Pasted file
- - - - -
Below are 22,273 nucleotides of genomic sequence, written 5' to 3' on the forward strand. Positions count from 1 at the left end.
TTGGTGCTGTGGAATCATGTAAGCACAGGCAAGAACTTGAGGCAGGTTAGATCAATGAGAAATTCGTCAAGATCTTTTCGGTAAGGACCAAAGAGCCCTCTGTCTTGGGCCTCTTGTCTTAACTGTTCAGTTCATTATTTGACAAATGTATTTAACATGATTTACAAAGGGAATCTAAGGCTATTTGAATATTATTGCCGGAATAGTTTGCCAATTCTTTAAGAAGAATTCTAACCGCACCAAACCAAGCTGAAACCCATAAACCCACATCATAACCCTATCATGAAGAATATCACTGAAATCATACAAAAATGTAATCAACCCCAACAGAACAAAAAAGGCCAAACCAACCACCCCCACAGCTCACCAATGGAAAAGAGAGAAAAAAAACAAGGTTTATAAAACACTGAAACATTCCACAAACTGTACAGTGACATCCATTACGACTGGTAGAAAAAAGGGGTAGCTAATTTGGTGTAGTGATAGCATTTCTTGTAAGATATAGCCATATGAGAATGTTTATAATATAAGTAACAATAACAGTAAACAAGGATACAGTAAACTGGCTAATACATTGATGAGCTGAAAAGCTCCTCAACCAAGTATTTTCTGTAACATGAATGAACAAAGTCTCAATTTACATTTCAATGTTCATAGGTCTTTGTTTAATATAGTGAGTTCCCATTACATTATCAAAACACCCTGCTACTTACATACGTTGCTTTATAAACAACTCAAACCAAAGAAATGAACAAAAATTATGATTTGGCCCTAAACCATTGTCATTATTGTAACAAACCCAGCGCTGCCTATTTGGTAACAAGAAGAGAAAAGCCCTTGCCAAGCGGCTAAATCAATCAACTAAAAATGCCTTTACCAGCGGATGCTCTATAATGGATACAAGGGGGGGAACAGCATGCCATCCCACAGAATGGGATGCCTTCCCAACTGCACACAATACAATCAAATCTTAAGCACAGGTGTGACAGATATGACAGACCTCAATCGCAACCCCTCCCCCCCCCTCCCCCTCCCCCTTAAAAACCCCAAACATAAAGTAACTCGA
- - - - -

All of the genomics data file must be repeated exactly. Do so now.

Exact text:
Below are 22,273 nucleotides of genomic sequence, written 5' to 3' on the forward strand. Positions count from 1 at the left end.
TTGGTGCTGTGGAATCATGTAAGCACAGGCAAGAACTTGAGGCAGGTTAGATCAATGAGAAATTCGTCAAGATCTTTTCGGTAAGGACCAAAGAGCCCTCTGTCTTGGGCCTCTTGTCTTAACTGTTCAGTTCATTATTTGACAAATGTATTTAACATGATTTACAAAGGGAATCTAAGGCTATTTGAATATTATTGCCGGAATAGTTTGCCAATTCTTTAAGAAGAATTCTAACCGCACCAAACCAAGCTGAAACCCATAAACCCACATCATAACCCTATCATGAAGAATATCACTGAAATCATACAAAAATGTAATCAACCCCAACAGAACAAAAAAGGCCAAACCAACCACCCCCACAGCTCACCAATGGAAAAGAGAGAAAAAAAACAAGGTTTATAAAACACTGAAACATTCCACAAACTGTACAGTGACATCCATTACGACTGGTAGAAAAAAGGGGTAGCTAATTTGGTGTAGTGATAGCATTTCTTGTAAGATATAGCCATATGAGAATGTTTATAATATAAGTAACAATAACAGTAAACAAGGATACAGTAAACTGGCTAATACATTGATGAGCTGAAAAGCTCCTCAACCAAGTATTTTCTGTAACATGAATGAACAAAGTCTCAATTTACATTTCAATGTTCATAGGTCTTTGTTTAATATAGTGAGTTCCCATTACATTATCAAAACACCCTGCTACTTACATACGTTGCTTTATAAACAACTCAAACCAAAGAAATGAACAAAAATTATGATTTGGCCCTAAACCATTGTCATTATTGTAACAAACCCAGCGCTGCCTATTTGGTAACAAGAAGAGAAAAGCCCTTGCCAAGCGGCTAAATCAATCAACTAAAAATGCCTTTACCAGCGGATGCTCTATAATGGATACAAGGGGGGGAACAGCATGCCATCCCACAGAATGGGATGCCTTCCCAACTGCACACAATACAATCAAATCTTAAGCACAGGTGTGACAGATATGACAGACCTCAATCGCAACCCCTCCCCCCCCCTCCCCCTCCCCCTTAAAAACCCCAAACATAAAGTAACTCGA